As the Riverside Township Republican Party committeeman, I and our executive board keep trying to get folks interested in politics and government.
But, we have to buck so many competing interests, it is hard to get people to come our to our regular meetings, even when we have excellent speakers who can talk on a variety of topics of the day. With two-income families, school and sports activities, the Internet, television and any number of other ways that folks in the township currently spend their time, it is ever more difficult to get public interest in government unless something controversial is brewing.
Most folks don’t know who constitutes their village government, let alone their township governments or school boards. We have been so chopped up legislatively that it is difficult for folks to know who is their state representative or senator, especially when these folks now come out of Chicago and are no longer in town neighbors.
Ask a person as to who is our congressman, and that, too, falls by the wayside. But then, watching the late night talk shows when people are asked and fail to know who the President of the United States is … well, I guess we cannot expect more knowledge locally.
Whether we are happy with it or not, government has an impact on our lives, a very strong and expensive impact. It does pay to stay somewhat informed, because bad things can happen when we are not. Our media help a bit by making information available, but we can never be sure that we are hearing all about an issue, if at all. The newspaper decides what it thinks is important, which may not be what we think is important.
I often hear the refrains that all politicians are alike, and that no one person can change things. Both of those refrains are myths. Not all politicians are alike and, yes, one person can change the course of history-if not alone, then one by one. Yes, we are flooded by more units of government than in any other state. If one looks at one’s tax bill and sees all the units of government we pay into, it is astounding, very hard to keep track.
By offering monthly meetings where we encourage anyone and everyone to come, we try to give as much public information as we can. We encourage free discussion, questions and answers, announcements.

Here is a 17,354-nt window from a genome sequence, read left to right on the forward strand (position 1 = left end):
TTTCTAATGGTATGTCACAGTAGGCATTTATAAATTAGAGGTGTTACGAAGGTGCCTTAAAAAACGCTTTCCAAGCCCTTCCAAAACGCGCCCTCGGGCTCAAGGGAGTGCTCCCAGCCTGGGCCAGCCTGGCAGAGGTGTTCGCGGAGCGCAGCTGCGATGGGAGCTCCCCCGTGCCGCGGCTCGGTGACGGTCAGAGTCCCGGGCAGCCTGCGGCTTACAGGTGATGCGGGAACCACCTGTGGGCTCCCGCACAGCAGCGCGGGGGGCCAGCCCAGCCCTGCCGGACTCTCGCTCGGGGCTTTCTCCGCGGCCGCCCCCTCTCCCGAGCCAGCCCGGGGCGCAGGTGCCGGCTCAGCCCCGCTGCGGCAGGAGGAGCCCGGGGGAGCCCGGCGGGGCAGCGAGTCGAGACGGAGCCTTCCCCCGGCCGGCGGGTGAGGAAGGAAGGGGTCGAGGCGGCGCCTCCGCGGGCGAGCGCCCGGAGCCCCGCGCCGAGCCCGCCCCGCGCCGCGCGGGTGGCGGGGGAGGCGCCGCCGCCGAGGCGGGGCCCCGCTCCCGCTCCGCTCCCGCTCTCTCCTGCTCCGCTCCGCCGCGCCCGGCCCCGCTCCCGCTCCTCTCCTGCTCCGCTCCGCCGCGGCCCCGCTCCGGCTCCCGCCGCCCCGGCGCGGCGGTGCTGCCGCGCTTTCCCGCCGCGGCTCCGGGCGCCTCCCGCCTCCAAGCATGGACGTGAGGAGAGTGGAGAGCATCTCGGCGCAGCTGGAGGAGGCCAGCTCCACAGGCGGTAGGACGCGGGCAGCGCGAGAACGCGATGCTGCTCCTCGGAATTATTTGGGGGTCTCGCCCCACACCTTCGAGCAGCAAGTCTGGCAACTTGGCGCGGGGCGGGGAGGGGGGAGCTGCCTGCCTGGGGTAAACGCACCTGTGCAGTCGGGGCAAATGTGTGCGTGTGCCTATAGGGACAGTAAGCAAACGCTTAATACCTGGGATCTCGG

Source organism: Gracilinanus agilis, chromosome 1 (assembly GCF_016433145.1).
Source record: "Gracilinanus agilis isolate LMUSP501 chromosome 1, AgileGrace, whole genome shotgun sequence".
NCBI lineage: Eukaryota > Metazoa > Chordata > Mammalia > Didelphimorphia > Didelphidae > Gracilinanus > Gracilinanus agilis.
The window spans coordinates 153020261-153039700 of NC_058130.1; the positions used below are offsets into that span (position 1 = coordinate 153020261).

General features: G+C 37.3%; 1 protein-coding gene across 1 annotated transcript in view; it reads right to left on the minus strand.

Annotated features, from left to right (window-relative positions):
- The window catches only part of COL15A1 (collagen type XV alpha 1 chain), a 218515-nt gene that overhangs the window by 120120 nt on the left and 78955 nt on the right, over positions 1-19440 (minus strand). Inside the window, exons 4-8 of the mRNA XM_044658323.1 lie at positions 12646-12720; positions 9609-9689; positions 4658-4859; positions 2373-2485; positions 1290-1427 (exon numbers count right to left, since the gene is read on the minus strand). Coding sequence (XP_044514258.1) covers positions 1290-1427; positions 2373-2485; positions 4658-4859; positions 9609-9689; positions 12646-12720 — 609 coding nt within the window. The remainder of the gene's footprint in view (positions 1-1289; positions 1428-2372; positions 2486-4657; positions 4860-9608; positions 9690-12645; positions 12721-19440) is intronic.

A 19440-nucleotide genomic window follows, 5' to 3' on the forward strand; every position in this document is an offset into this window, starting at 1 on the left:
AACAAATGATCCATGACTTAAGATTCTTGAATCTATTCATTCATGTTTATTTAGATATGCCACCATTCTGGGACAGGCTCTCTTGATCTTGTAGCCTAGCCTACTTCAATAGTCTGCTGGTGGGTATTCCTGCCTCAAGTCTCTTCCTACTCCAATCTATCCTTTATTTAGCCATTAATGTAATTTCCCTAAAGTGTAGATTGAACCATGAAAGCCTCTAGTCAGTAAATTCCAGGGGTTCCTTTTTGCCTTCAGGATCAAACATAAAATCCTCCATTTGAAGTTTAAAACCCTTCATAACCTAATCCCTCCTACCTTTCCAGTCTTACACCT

During our Lincoln Day dinner, we try to get a speaker who has either seen or participated in history, so the public can get a first-hand account of something which affected the lives of all Americans. This year we will have a gentleman who was on the 57th floor of the World Trade Center when planes hijacked by terrorists were crashed into its buildings.
In past years we had people who were at the liberation of World War II concentration camps, the sinking of the USS Indianapolis, the making of historical documentaries. We invite parents to bring their children, as this is oral history in the making.
We talk of presidential primaries and local elections; we have had dramatizations of Teddy Roosevelt and Charles Dickens at Christmas.
As one person once told me, politics is the only game in town because, ultimately, everything will revolve around it whether we like it or not. We can make it palatable and even fun, certainly mind expanding if not boggling.
So, this is an open invitation for all to come to our meetings the third Thursday of every month at 7 p.m. at the North Riverside Public Library, 2400 Desplaines Ave., where there is parking and parking across Desplaines Avenue at the North Riverside Commons.
Our township covers most of Riverside, part of North Riverside and the Hollywood area of Brookfield. Come out to see us, and when we have programs, bring the kids. Democracy only functions with an educated electorate.